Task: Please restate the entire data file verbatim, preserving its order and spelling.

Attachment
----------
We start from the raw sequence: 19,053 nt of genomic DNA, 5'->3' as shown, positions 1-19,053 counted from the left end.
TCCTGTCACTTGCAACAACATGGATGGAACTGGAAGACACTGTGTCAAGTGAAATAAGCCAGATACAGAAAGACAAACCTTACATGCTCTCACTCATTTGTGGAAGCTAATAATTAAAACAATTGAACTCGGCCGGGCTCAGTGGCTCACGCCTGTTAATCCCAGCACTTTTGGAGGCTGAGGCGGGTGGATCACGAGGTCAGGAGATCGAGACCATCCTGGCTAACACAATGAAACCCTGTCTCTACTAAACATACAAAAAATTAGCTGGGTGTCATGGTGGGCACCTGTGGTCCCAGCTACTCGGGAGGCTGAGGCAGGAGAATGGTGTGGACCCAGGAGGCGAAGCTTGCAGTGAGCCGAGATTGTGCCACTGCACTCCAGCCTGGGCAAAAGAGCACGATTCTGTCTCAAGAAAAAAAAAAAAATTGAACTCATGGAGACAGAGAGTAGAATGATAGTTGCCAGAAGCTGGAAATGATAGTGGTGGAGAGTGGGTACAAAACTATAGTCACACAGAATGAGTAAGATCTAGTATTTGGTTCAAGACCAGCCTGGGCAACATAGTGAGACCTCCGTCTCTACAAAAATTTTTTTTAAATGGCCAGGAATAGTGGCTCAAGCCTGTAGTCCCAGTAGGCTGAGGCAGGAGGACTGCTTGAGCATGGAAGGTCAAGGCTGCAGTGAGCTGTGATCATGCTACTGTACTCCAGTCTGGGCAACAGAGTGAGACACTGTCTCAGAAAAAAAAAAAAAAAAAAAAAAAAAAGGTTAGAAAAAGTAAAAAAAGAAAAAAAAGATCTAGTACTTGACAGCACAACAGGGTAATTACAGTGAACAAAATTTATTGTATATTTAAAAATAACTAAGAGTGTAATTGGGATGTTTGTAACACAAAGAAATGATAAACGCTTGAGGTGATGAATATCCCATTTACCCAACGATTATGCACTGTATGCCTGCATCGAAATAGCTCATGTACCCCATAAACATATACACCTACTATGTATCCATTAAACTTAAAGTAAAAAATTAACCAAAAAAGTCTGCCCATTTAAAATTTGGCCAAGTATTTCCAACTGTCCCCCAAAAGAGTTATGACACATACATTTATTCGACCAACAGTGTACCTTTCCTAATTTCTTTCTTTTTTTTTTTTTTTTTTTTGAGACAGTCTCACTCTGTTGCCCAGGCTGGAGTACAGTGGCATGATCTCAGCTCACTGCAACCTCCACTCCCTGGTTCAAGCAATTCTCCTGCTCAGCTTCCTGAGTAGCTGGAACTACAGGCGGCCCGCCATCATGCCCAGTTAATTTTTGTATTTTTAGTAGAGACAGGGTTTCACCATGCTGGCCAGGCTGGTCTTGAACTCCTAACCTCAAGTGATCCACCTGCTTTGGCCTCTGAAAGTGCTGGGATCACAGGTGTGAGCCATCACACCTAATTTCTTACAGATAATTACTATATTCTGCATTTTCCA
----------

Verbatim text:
We start from the raw sequence: 19,053 nt of genomic DNA, 5'->3' as shown, positions 1-19,053 counted from the left end.
TCCTGTCACTTGCAACAACATGGATGGAACTGGAAGACACTGTGTCAAGTGAAATAAGCCAGATACAGAAAGACAAACCTTACATGCTCTCACTCATTTGTGGAAGCTAATAATTAAAACAATTGAACTCGGCCGGGCTCAGTGGCTCACGCCTGTTAATCCCAGCACTTTTGGAGGCTGAGGCGGGTGGATCACGAGGTCAGGAGATCGAGACCATCCTGGCTAACACAATGAAACCCTGTCTCTACTAAACATACAAAAAATTAGCTGGGTGTCATGGTGGGCACCTGTGGTCCCAGCTACTCGGGAGGCTGAGGCAGGAGAATGGTGTGGACCCAGGAGGCGAAGCTTGCAGTGAGCCGAGATTGTGCCACTGCACTCCAGCCTGGGCAAAAGAGCACGATTCTGTCTCAAGAAAAAAAAAAAAATTGAACTCATGGAGACAGAGAGTAGAATGATAGTTGCCAGAAGCTGGAAATGATAGTGGTGGAGAGTGGGTACAAAACTATAGTCACACAGAATGAGTAAGATCTAGTATTTGGTTCAAGACCAGCCTGGGCAACATAGTGAGACCTCCGTCTCTACAAAAATTTTTTTTAAATGGCCAGGAATAGTGGCTCAAGCCTGTAGTCCCAGTAGGCTGAGGCAGGAGGACTGCTTGAGCATGGAAGGTCAAGGCTGCAGTGAGCTGTGATCATGCTACTGTACTCCAGTCTGGGCAACAGAGTGAGACACTGTCTCAGAAAAAAAAAAAAAAAAAAAAAAAAAAGGTTAGAAAAAGTAAAAAAAGAAAAAAAAGATCTAGTACTTGACAGCACAACAGGGTAATTACAGTGAACAAAATTTATTGTATATTTAAAAATAACTAAGAGTGTAATTGGGATGTTTGTAACACAAAGAAATGATAAACGCTTGAGGTGATGAATATCCCATTTACCCAACGATTATGCACTGTATGCCTGCATCGAAATAGCTCATGTACCCCATAAACATATACACCTACTATGTATCCATTAAACTTAAAGTAAAAAATTAACCAAAAAAGTCTGCCCATTTAAAATTTGGCCAAGTATTTCCAACTGTCCCCCAAAAGAGTTATGACACATACATTTATTCGACCAACAGTGTACCTTTCCTAATTTCTTTCTTTTTTTTTTTTTTTTTTTTGAGACAGTCTCACTCTGTTGCCCAGGCTGGAGTACAGTGGCATGATCTCAGCTCACTGCAACCTCCACTCCCTGGTTCAAGCAATTCTCCTGCTCAGCTTCCTGAGTAGCTGGAACTACAGGCGGCCCGCCATCATGCCCAGTTAATTTTTGTATTTTTAGTAGAGACAGGGTTTCACCATGCTGGCCAGGCTGGTCTTGAACTCCTAACCTCAAGTGATCCACCTGCTTTGGCCTCTGAAAGTGCTGGGATCACAGGTGTGAGCCATCACACCTAATTTCTTACAGATAATTACTATATTCTGCATTTTCCA